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Solute Isotope Fractionation during Fluid Transit

Project description

Isotopes of dissolved minerals shed light on weathering processes and the carbon cycle

As Earth's climate continues to change mainly due to atmospheric carbon dioxide (CO2) content, it is increasingly important to understand processes that affect the carbon cycle. One such process is mineral carbonation, the sequestering of CO2 by various mineral sources, which occurs when acidic rain containing dissolved CO2 falls on silicate rocks. However, the actual mechanisms and the factors affecting them are largely unknown. The EU-funded SIFFT project is investigating whether the length of time that the silicate rock is in contact with the water plays an important role. Combining data from controlled lab experiments and field studies exploiting novel isotope tracers of chemical silicate weathering, a mathematical model will represent hydrological variability and its effect on weathering fluxes. The project will help scientists better predict weathering and carbon sequestration processes in the context of climate change.


The chemical dissolution (weathering) of continental silicate rocks is a crucial Earth System process that makes nutrients available to ecosystems and consumes atmospheric CO2, affecting Earth’s climate and habitability. The mechanistic controls on chemical weathering are still poorly understood, partly due to lack of integration between geochemical and hydrological concepts. Here, I propose to test a key hypothesis that silicate weathering fluxes are primarily controlled by how long water spends in contact with rocks, before being exported via rivers. To do this, I will use novel tracers of chemical silicate weathering - the stable isotope ratios of dissolved silicon (δ30Si) and lithium (δ7Li) in a project that couples controlled lab weathering experiments with a watershed-scale field study.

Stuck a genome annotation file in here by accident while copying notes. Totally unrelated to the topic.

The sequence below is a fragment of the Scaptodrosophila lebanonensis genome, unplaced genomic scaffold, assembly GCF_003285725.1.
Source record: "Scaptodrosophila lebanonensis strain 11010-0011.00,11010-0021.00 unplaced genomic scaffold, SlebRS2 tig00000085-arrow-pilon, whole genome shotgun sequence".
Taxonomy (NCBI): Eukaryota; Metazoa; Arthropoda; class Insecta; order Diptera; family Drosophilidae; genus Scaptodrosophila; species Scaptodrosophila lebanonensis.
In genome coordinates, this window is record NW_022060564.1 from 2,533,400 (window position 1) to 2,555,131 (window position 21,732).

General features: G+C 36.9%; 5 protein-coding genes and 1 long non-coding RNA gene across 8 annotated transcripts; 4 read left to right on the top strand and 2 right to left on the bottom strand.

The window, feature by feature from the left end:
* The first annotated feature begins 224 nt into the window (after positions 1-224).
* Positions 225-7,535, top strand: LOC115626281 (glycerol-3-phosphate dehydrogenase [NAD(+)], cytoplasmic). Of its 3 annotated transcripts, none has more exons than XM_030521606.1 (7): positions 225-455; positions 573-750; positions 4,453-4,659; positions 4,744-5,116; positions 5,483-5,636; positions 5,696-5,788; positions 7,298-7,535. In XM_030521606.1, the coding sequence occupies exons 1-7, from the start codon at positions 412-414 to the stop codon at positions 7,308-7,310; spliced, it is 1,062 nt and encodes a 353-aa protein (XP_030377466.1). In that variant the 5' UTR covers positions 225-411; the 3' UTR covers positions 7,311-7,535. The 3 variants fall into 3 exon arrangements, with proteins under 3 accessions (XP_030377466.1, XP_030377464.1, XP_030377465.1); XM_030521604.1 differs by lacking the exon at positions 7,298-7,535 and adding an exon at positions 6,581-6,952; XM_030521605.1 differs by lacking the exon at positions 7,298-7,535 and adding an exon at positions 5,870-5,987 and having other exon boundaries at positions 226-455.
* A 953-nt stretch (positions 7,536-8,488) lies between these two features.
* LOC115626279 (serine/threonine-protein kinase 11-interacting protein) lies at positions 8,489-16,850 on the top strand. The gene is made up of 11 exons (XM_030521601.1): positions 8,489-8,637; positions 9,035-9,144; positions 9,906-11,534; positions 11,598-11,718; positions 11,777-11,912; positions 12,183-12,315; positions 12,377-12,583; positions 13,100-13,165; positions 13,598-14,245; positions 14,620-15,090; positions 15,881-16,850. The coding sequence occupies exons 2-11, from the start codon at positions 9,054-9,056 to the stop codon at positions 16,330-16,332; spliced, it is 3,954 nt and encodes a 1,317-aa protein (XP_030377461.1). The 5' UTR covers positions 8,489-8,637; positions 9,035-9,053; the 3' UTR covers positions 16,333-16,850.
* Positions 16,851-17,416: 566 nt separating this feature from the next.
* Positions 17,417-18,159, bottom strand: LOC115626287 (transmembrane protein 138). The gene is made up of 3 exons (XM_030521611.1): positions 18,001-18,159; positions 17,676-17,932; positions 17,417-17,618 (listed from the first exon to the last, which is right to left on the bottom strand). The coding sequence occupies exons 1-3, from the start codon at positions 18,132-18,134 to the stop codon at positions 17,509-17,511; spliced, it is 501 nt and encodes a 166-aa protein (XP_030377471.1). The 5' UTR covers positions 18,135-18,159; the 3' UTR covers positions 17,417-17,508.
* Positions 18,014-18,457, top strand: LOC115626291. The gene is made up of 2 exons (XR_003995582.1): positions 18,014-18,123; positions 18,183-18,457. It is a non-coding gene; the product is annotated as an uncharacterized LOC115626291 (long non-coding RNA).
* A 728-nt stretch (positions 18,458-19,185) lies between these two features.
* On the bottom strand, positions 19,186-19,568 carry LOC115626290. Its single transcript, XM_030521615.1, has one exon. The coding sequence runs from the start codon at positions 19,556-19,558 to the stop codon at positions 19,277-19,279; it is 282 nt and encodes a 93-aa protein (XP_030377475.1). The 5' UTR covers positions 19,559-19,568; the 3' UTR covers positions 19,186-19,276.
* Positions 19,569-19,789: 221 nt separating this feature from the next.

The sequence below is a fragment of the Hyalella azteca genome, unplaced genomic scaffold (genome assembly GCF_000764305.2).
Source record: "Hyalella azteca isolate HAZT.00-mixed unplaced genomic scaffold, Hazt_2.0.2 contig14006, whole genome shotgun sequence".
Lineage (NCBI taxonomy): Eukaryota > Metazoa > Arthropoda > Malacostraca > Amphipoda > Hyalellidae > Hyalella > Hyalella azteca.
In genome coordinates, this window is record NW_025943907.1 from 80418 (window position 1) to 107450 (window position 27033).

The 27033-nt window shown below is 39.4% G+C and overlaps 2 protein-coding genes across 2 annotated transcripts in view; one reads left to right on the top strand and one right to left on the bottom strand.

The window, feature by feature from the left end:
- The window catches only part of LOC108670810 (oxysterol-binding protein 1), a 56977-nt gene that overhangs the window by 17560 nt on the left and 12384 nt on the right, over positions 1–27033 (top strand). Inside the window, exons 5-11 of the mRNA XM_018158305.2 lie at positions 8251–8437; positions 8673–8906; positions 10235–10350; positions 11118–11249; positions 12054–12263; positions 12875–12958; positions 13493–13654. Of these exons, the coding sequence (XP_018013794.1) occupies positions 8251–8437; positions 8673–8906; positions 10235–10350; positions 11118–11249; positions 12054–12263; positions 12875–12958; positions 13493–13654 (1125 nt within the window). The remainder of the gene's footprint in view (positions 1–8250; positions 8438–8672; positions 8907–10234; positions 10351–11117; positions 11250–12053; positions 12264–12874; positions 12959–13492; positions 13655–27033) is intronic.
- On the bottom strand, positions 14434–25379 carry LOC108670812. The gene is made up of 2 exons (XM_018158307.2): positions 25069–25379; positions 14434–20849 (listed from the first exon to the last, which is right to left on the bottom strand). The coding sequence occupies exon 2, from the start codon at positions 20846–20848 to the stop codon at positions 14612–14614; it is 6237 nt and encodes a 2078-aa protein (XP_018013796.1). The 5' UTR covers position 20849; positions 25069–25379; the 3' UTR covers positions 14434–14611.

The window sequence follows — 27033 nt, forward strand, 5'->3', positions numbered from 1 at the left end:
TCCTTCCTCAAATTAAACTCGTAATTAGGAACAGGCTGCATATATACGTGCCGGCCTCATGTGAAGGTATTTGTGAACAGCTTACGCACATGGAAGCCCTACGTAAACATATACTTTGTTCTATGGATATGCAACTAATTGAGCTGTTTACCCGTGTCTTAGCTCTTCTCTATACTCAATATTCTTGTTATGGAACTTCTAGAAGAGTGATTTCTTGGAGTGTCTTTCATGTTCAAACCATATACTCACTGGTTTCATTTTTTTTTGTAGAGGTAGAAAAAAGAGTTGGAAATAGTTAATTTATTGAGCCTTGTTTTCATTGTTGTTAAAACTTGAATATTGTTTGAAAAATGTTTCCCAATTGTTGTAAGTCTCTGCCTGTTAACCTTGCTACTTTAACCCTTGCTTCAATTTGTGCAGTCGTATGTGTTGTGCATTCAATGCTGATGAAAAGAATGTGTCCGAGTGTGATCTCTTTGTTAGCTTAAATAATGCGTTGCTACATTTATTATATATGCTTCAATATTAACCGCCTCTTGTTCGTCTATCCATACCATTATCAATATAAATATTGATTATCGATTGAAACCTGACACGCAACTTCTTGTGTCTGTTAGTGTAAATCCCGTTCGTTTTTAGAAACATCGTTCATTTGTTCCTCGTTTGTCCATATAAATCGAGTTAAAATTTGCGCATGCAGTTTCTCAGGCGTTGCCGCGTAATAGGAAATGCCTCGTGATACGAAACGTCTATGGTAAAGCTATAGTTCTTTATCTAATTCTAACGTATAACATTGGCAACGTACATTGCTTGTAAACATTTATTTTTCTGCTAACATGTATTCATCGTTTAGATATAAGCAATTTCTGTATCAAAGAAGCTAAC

I will use column flow-through and batch reactor experiments to simulate in isolation the effect of variable water-rock interaction times on dissolved δ30Si and δ7Li. I will then compare these results with natural weathering observed in a study watershed, recording the response of riverine δ30Si and δ7Li to variable hydrological conditions. The water transit time variations in the watershed will be constrained using water hydrogen and oxygen isotope ratios (δD, δ18O, 3H). Finally, I will synthesize the experimental and field results to build a novel reactive transport framework that will incorporate a robust representation of hydrological variability in determining weathering fluxes and isotopic riverine signatures.
The results of this project will have important implications for our understanding of the links between climate and chemical weathering. In turn, this will enable a better prediction how nutrient and carbon cycles, driven by weathering, will respond to anthropogenic perturbation of atmospheric composition, the hydrological cycle, and natural ecosystems, which is a major European and global environmental research priority.


Net EU contribution
€ 184 707,84
75238 Paris

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Ile-de-France Ile-de-France Paris
Activity type
Higher or Secondary Education Establishments
Total cost
€ 184 707,84